Iran Nuclear NewsClinton urges Iran to accept U.N. nuclear offer

Clinton urges Iran to accept U.N. nuclear offer


ImageReuters: U.S. Secretary of State Hillary Clinton on Monday urged Iran to accept a U.N.-drafted proposal to have uranium for a medical reactor enriched abroad. ImageBERLIN (Reuters) – U.S. Secretary of State Hillary Clinton on Monday urged Iran to accept a U.N.-drafted proposal to have uranium for a medical reactor enriched abroad.

Clinton, visiting Germany for celebrations marking the 20th anniversary of the collapse of the Berlin Wall, said there would be consequences if the Iranian leadership "failed to fulfill their obligations" on the nuclear issue.

The White House later reinforced this position.

"If Iran fails to take steps in its control to demonstrate its responsibility to the world, then sanctions may be necessary," White House spokesman Robert Gibbs told a daily press briefing. Gibbs noted Russian President Dmitry Medvedev had delivered a similar message on Saturday, when he spoke about sanctions during an interview with a German magazine.

Clinton warned Iran would squander a real chance to improve ties with the outside world if it turned away from the plan, which calls for Iran to send low-enriched uranium abroad to be further enriched for use in its medical research reactor.

"We believe that this offer represents an important opportunity for Iran both to meet the medical and humanitarian needs that the Tehran research reactor fills and to begin to restore international confidence in their nuclear program," she told a joint news conference with German Foreign Minister Guido Westerwelle.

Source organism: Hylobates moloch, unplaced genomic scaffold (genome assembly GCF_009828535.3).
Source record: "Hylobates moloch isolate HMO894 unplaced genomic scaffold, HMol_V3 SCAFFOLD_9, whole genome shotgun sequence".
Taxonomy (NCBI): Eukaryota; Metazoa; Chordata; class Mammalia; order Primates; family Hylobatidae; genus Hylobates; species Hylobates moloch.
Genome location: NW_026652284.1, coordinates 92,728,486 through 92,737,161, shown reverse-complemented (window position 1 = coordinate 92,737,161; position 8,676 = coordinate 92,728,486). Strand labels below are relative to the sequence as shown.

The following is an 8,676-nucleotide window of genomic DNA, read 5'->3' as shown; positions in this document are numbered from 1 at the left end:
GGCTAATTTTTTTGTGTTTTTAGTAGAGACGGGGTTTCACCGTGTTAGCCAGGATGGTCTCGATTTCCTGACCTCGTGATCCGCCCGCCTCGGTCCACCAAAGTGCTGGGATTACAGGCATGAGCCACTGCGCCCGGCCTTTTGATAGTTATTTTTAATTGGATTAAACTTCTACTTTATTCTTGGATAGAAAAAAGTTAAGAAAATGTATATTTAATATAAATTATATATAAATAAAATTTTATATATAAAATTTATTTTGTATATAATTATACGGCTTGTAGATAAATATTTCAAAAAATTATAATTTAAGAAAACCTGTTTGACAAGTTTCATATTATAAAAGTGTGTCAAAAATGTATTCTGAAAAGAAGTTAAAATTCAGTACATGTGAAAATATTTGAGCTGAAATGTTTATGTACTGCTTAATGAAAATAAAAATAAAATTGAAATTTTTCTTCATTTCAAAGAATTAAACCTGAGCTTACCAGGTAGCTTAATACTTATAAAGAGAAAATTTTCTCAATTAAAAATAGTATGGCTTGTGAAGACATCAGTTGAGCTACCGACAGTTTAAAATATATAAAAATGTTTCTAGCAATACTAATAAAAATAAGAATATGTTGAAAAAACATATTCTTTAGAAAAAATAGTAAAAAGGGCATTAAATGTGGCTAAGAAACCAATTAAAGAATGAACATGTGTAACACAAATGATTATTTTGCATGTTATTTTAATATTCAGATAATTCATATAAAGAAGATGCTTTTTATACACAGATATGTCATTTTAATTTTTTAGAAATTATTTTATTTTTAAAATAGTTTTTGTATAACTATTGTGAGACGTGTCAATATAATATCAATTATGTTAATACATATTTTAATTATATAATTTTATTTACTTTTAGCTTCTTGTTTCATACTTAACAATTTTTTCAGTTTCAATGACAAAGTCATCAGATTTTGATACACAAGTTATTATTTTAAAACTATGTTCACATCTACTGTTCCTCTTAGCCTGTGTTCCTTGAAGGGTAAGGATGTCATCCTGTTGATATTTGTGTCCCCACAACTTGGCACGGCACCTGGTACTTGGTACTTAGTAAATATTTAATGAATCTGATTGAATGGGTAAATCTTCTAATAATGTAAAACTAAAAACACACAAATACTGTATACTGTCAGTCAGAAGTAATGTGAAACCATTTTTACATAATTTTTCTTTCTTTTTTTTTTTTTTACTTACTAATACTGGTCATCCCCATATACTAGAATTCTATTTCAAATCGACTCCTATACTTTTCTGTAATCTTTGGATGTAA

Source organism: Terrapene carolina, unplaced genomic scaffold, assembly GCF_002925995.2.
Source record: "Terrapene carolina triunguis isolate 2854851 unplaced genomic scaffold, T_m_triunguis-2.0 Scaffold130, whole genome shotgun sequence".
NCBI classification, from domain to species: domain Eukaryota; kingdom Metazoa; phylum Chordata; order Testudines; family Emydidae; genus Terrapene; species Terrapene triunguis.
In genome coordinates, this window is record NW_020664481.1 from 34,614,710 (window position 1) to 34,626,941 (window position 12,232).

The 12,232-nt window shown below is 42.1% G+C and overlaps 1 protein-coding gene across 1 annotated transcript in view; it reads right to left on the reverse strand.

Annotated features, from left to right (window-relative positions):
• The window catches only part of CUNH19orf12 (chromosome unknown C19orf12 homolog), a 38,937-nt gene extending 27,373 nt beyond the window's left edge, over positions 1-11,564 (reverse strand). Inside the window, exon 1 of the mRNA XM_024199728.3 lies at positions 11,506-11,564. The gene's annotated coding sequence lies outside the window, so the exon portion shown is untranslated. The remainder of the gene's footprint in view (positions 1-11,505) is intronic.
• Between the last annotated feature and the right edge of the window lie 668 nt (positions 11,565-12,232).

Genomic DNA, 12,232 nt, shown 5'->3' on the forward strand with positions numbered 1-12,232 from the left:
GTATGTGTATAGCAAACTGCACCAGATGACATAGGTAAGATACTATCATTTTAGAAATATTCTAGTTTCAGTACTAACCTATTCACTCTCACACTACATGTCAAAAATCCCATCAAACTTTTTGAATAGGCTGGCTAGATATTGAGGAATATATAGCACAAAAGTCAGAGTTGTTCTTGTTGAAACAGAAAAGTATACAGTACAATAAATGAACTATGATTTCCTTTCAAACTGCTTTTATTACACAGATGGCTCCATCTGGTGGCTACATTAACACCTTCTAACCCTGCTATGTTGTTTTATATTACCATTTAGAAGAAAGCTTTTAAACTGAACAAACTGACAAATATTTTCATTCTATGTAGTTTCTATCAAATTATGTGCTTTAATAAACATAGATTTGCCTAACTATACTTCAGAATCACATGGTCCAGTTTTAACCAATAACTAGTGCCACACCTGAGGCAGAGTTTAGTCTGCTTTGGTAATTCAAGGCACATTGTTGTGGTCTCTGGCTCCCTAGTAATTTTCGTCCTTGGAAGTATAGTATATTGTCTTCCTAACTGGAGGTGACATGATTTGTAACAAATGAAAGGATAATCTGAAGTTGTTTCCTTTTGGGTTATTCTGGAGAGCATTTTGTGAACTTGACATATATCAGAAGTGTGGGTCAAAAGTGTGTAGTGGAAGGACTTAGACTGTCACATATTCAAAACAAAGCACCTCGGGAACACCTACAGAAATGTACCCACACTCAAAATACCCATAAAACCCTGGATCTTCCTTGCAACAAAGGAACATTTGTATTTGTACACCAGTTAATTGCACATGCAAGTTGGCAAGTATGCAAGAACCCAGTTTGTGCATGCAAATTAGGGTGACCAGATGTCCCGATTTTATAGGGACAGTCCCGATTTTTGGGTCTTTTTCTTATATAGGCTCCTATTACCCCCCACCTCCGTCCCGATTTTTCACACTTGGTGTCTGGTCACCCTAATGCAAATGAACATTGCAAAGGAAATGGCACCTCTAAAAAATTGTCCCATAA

Clinton said the countries involved in nuclear talks with Iran — the permanent members of the U.N. Security Council plus Germany — were pursuing diplomacy with Iran as well as a second track that would show the Iranians "there were consequences if they failed to fulfill their obligations."

She said it was premature to discuss what steps might follow or when. Last week in Washington she said negotiators would not wait on Iran "forever."

Her German counterpart Westerwelle echoed her, saying the patience of the international community was "not infinite."

Iran says its nuclear enrichment program is for peaceful purposes, but the United States and other members of the group negotiating with Tehran fear the aim is to produce a nuclear weapon.

(Reporting by David Alexander; additional reporting by Sarah Marsh, and Alister Bull in Washington; editing by Robin Pomeroy and Mohammad Zargham)

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